The European Influenza Surveillance Scheme (EISS) and the European Centre for Disease Prevention and Control (ECDC) have collected data on influenza activity in Europe over 8 winters (1999-2007).
The total area covered in the scheme includes a population of about 450 million people. This type of surveillance helps researchers find a vaccine that will be effective against circulating viruses and to prepare for pandemics. The main aim of the scheme is to improve knowledge of how influenza spreads to strengthen healthcare protection resources.
Over the period of 8 winters, the average length of a typical flu season was nearly 4 months. Usually the epidemic starts in the west and spreads towards eastern Europe, possibly because Western Europe is most populated and has a greater amount of commuting and air travel, which contribute to the spread of the virus.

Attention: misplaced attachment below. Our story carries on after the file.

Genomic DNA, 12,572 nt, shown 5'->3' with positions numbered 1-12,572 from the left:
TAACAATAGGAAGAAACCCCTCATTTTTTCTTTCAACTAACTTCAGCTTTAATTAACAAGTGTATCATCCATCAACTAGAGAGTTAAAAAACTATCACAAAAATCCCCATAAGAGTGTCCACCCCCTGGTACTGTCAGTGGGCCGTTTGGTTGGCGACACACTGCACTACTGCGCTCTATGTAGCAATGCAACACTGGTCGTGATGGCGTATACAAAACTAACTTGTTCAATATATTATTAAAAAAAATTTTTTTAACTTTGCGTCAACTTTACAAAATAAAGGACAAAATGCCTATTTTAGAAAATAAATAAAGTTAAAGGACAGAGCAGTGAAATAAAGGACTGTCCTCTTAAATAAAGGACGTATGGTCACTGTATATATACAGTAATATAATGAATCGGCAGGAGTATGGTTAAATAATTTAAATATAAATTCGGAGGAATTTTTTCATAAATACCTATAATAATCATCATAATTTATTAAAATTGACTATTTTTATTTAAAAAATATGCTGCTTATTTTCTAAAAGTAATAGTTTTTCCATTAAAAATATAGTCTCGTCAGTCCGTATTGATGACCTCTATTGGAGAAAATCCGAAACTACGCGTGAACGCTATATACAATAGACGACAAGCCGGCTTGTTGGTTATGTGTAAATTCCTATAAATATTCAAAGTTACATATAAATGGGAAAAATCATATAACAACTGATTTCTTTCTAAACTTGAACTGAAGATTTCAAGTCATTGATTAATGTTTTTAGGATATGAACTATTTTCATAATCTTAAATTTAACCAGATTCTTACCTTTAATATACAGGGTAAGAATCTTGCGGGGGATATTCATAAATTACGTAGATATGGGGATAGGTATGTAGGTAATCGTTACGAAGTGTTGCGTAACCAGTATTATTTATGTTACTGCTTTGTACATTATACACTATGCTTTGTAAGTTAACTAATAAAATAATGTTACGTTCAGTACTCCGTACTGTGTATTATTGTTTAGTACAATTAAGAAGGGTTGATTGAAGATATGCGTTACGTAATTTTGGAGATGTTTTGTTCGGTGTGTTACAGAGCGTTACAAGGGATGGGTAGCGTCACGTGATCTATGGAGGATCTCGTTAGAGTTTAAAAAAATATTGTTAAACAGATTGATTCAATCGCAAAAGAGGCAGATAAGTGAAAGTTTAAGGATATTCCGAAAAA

From January 2008, there has been a dramatic increase in the number of influenza cases in Europe. Countries experiencing a significant amount of influenza activity include: Austria, Bulgaria, France, Hungary, Ireland, Italy, Luxembourg, The Netherlands, Portugal, Slovenia, Spain, Switzerland and the United Kingdom.
As an example of how influenza varies from year to year and how it affects different age groups, the two graphs on the right show the progress of the 2007-2008 influenza season in Italy and compare it with previous seasons.
Seasonal flu is thought to be responsible for between 40,000 and 220,000 extra deaths per year in Europe.